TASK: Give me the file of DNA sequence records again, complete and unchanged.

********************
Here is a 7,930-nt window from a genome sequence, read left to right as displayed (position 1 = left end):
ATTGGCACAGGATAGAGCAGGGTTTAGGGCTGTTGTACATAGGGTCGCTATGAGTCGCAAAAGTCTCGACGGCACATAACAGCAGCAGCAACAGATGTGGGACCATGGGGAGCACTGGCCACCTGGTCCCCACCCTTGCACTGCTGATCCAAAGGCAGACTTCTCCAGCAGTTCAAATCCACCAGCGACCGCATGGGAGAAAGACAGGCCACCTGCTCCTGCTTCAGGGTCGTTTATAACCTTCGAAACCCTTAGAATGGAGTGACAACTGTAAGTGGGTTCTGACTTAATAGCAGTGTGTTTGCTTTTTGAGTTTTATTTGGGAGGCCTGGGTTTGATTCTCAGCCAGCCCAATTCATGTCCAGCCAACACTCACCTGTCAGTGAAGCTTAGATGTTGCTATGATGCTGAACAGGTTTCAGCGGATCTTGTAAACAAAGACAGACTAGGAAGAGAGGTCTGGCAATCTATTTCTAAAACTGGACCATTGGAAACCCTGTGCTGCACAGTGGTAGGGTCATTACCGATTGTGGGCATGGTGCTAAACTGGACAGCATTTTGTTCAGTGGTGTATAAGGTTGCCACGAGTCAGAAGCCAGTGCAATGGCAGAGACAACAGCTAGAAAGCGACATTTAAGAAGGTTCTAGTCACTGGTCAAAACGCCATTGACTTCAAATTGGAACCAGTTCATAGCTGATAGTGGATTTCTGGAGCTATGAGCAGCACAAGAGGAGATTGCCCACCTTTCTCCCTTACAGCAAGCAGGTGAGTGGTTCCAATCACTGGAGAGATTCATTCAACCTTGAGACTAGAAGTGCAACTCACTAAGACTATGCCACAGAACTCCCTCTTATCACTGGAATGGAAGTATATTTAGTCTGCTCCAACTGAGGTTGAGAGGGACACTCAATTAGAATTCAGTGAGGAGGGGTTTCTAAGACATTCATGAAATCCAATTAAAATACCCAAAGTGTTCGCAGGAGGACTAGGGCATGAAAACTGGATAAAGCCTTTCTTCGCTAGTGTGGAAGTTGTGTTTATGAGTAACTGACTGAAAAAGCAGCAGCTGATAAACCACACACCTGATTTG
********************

Here is a 7,930-nt window from a genome sequence, read left to right as displayed (position 1 = left end):
ATTGGCACAGGATAGAGCAGGGTTTAGGGCTGTTGTACATAGGGTCGCTATGAGTCGCAAAAGTCTCGACGGCACATAACAGCAGCAGCAACAGATGTGGGACCATGGGGAGCACTGGCCACCTGGTCCCCACCCTTGCACTGCTGATCCAAAGGCAGACTTCTCCAGCAGTTCAAATCCACCAGCGACCGCATGGGAGAAAGACAGGCCACCTGCTCCTGCTTCAGGGTCGTTTATAACCTTCGAAACCCTTAGAATGGAGTGACAACTGTAAGTGGGTTCTGACTTAATAGCAGTGTGTTTGCTTTTTGAGTTTTATTTGGGAGGCCTGGGTTTGATTCTCAGCCAGCCCAATTCATGTCCAGCCAACACTCACCTGTCAGTGAAGCTTAGATGTTGCTATGATGCTGAACAGGTTTCAGCGGATCTTGTAAACAAAGACAGACTAGGAAGAGAGGTCTGGCAATCTATTTCTAAAACTGGACCATTGGAAACCCTGTGCTGCACAGTGGTAGGGTCATTACCGATTGTGGGCATGGTGCTAAACTGGACAGCATTTTGTTCAGTGGTGTATAAGGTTGCCACGAGTCAGAAGCCAGTGCAATGGCAGAGACAACAGCTAGAAAGCGACATTTAAGAAGGTTCTAGTCACTGGTCAAAACGCCATTGACTTCAAATTGGAACCAGTTCATAGCTGATAGTGGATTTCTGGAGCTATGAGCAGCACAAGAGGAGATTGCCCACCTTTCTCCCTTACAGCAAGCAGGTGAGTGGTTCCAATCACTGGAGAGATTCATTCAACCTTGAGACTAGAAGTGCAACTCACTAAGACTATGCCACAGAACTCCCTCTTATCACTGGAATGGAAGTATATTTAGTCTGCTCCAACTGAGGTTGAGAGGGACACTCAATTAGAATTCAGTGAGGAGGGGTTTCTAAGACATTCATGAAATCCAATTAAAATACCCAAAGTGTTCGCAGGAGGACTAGGGCATGAAAACTGGATAAAGCCTTTCTTCGCTAGTGTGGAAGTTGTGTTTATGAGTAACTGACTGAAAAAGCAGCAGCTGATAAACCACACACCTGATTTG